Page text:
We start from the bottom of the I/O-modules by clicking on the “Plots” on the left side. Lets configure a line plot for the acquired thermocouple data. Give the plot a suitable ID (it will be used later), and some x- and y-axis lables and check the “X-axis flow” under advanced settings. The latter setting will constantly update the limits of the x-axis and, hence, simulate a “flow”. However, this settings could be somewhat taxing on your hardware, if you do not have a sufficiently computer performance, uncheck this setting. Lets now define a thermocouple channel by clicking “Channels->New ->Sensor Chip -> ThermoCouple -> Adafruit 31855”, as seen below. Choose a suitable ID and match the “Data Port / DO” , “Chip Select Port / CS” and “Clock Port / CLK” to those digital pins on the ARDUINO that you have connected your Adafruit to (see step 1 above). Couple the channel to the plot, i.e., configure where the channel shall plot its data, by selecting our line plot from the “Plot” setting under “Sub modules”. Click Create and see the channel table to verify that is correctly configured.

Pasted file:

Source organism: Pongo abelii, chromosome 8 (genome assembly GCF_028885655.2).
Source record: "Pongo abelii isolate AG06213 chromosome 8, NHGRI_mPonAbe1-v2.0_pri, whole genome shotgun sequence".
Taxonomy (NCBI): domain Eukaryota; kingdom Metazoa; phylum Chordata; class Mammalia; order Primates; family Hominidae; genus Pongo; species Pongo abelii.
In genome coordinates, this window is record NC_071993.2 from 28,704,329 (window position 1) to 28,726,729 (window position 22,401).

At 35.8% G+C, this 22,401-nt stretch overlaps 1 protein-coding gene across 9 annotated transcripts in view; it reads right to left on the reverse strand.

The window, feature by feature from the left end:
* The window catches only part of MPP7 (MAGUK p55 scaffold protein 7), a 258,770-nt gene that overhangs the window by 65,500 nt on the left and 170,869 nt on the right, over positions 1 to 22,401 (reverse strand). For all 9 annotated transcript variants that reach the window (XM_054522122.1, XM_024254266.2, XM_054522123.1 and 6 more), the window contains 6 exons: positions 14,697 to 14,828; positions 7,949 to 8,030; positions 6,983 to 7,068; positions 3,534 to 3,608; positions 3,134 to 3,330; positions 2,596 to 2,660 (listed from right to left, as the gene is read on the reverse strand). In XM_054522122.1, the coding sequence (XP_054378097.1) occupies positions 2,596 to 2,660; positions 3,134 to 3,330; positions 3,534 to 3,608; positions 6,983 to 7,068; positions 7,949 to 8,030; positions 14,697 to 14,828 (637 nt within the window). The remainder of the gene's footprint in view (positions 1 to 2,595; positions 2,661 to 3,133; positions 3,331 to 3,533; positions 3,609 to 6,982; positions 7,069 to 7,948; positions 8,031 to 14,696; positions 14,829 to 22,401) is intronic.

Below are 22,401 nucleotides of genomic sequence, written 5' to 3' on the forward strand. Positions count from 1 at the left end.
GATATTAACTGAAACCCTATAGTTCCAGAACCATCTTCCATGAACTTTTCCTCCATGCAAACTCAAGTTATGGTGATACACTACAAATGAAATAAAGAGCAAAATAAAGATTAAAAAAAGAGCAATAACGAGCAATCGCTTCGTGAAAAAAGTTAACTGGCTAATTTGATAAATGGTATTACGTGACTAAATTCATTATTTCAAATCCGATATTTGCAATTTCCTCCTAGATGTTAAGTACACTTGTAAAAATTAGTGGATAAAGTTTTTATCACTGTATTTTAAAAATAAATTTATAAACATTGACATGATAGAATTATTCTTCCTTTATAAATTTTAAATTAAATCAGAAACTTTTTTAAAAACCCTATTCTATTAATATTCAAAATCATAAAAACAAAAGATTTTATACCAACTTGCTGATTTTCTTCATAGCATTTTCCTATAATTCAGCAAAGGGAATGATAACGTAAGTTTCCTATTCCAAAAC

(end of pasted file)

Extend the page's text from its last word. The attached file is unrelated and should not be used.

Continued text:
Now lets create a new device: our newly flashed ARDUINO ZERO (or whatever device you may have). The interesting setting will be the USB-port; it must match the port which your operating system has designated. There are various ways to descover the correct USB-port of the ARDUINO:
- (Easiest). Open the console of the Evolved Horizon by clicking on the console button located in the lower left corner of every interface. Type “serial” for a list of devives connected to the computer.
- (Windows) Open or search for “device manager”. Expand the “Ports” to see the list.
- (MAC/Linux) Evolved Horizon is currently not supported